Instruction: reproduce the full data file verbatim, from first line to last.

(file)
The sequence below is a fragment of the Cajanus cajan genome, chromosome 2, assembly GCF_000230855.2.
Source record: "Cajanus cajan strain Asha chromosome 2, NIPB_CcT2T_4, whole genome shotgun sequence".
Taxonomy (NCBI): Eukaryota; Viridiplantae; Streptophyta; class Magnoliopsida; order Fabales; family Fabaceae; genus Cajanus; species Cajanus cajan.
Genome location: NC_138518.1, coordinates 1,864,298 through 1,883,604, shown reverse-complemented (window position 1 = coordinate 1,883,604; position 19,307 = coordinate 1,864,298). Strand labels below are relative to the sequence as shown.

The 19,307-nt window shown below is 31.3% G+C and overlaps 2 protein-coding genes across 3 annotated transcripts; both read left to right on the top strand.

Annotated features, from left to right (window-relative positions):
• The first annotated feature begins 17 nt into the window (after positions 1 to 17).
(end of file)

The sequence below is a fragment of the Cajanus cajan genome, chromosome 2, assembly GCF_000230855.2.
Source record: "Cajanus cajan strain Asha chromosome 2, NIPB_CcT2T_4, whole genome shotgun sequence".
Taxonomy (NCBI): Eukaryota; Viridiplantae; Streptophyta; class Magnoliopsida; order Fabales; family Fabaceae; genus Cajanus; species Cajanus cajan.
Genome location: NC_138518.1, coordinates 1,864,298 through 1,883,604, shown reverse-complemented (window position 1 = coordinate 1,883,604; position 19,307 = coordinate 1,864,298). Strand labels below are relative to the sequence as shown.

The 19,307-nt window shown below is 31.3% G+C and overlaps 2 protein-coding genes across 3 annotated transcripts; both read left to right on the top strand.

Annotated features, from left to right (window-relative positions):
• The first annotated feature begins 17 nt into the window (after positions 1 to 17).